Genetic and epigenetic insights into fetal alcohol spectrum disorders

Genome Med. 2010 Apr 28;2(4):27. doi: 10.1186/gm148.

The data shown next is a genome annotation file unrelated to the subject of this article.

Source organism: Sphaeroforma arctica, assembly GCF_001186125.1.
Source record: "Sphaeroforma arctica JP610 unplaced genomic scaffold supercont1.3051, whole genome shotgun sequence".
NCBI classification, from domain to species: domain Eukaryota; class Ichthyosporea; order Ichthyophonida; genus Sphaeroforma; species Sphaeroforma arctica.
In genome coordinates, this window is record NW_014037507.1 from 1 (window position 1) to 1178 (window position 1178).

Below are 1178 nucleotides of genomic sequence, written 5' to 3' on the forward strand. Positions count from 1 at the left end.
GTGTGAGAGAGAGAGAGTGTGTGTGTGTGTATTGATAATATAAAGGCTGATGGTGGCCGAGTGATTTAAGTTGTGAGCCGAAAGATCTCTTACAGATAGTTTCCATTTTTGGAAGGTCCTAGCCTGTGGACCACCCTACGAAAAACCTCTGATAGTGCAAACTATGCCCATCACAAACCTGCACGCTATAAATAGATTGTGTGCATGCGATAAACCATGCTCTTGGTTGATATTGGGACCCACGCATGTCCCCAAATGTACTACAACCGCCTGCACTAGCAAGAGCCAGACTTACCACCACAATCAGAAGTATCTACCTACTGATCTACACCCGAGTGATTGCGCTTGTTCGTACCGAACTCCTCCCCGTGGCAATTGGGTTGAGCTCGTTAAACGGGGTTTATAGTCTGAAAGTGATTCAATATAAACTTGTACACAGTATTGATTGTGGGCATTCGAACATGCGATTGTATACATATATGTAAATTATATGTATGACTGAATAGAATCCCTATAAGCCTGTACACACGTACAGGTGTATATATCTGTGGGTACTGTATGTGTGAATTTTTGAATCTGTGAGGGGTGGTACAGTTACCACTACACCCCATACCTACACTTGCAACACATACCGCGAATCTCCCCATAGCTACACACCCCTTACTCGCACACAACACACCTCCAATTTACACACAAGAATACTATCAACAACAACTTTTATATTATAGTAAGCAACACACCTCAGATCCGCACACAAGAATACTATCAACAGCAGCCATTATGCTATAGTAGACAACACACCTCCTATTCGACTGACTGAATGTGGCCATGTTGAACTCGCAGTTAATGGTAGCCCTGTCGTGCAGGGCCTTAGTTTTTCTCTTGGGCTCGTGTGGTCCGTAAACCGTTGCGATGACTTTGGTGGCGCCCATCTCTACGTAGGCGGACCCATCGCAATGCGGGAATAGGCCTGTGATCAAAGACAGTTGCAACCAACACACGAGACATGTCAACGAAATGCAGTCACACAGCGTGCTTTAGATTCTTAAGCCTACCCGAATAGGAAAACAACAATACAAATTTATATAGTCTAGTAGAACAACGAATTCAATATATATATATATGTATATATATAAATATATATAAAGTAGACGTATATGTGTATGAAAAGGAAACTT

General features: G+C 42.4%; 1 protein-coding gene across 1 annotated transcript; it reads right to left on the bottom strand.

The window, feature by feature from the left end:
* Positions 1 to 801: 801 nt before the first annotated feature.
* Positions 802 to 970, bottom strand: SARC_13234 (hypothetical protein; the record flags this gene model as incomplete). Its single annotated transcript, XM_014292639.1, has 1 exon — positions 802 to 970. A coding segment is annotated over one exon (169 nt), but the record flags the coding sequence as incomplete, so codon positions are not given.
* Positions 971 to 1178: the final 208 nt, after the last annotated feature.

The magnitude of the detrimental effects following in utero alcohol exposure, including fetal alcohol syndrome and other fetal alcohol spectrum disorders (FASD), is globally underestimated. The effects include irreversible cognitive and behavioral disabilities as a result of abnormal brain development, pre- and postnatal growth retardation and facial dysmorphism. Parental alcohol exposure and its effect on offspring has been recognized for centuries, but only recently have we begun to gain molecular insight into the mechanisms involved in alcohol teratogenesis. Genetic attributes (susceptibility and protective alleles) of the mother and the fetus contribute to the risk of developing FASD and specific additional environmental conditions, including malnutrition, have an important role. The severity of FASD depends on the level of alcohol exposure, the developmental stage at which exposure occurs and the nature of the exposure (chronic or acute), and although the most vulnerable period is during the first trimester, damage can occur throughout gestation. Preconception alcohol exposure can also have a detrimental effect on the offspring. Several developmental pathways are affected in FASD, including nervous system development, growth and remodeling of tissues, as well as metabolic pathways that regulate glucocorticoid signaling and balanced levels of retinol, insulin and nitric oxide. A body of knowledge has accumulated to support the role of environmentally induced epigenetic remodeling during gametogenesis and after conception as a key mechanism for the teratogenic effects of FASD that persist into adulthood. Transgenerational effects are likely to contribute to the global burden of alcohol-related disease. FASD results in lifelong disability and preventative programs should include both maternal alcohol abstention and preconception alcohol avoidance.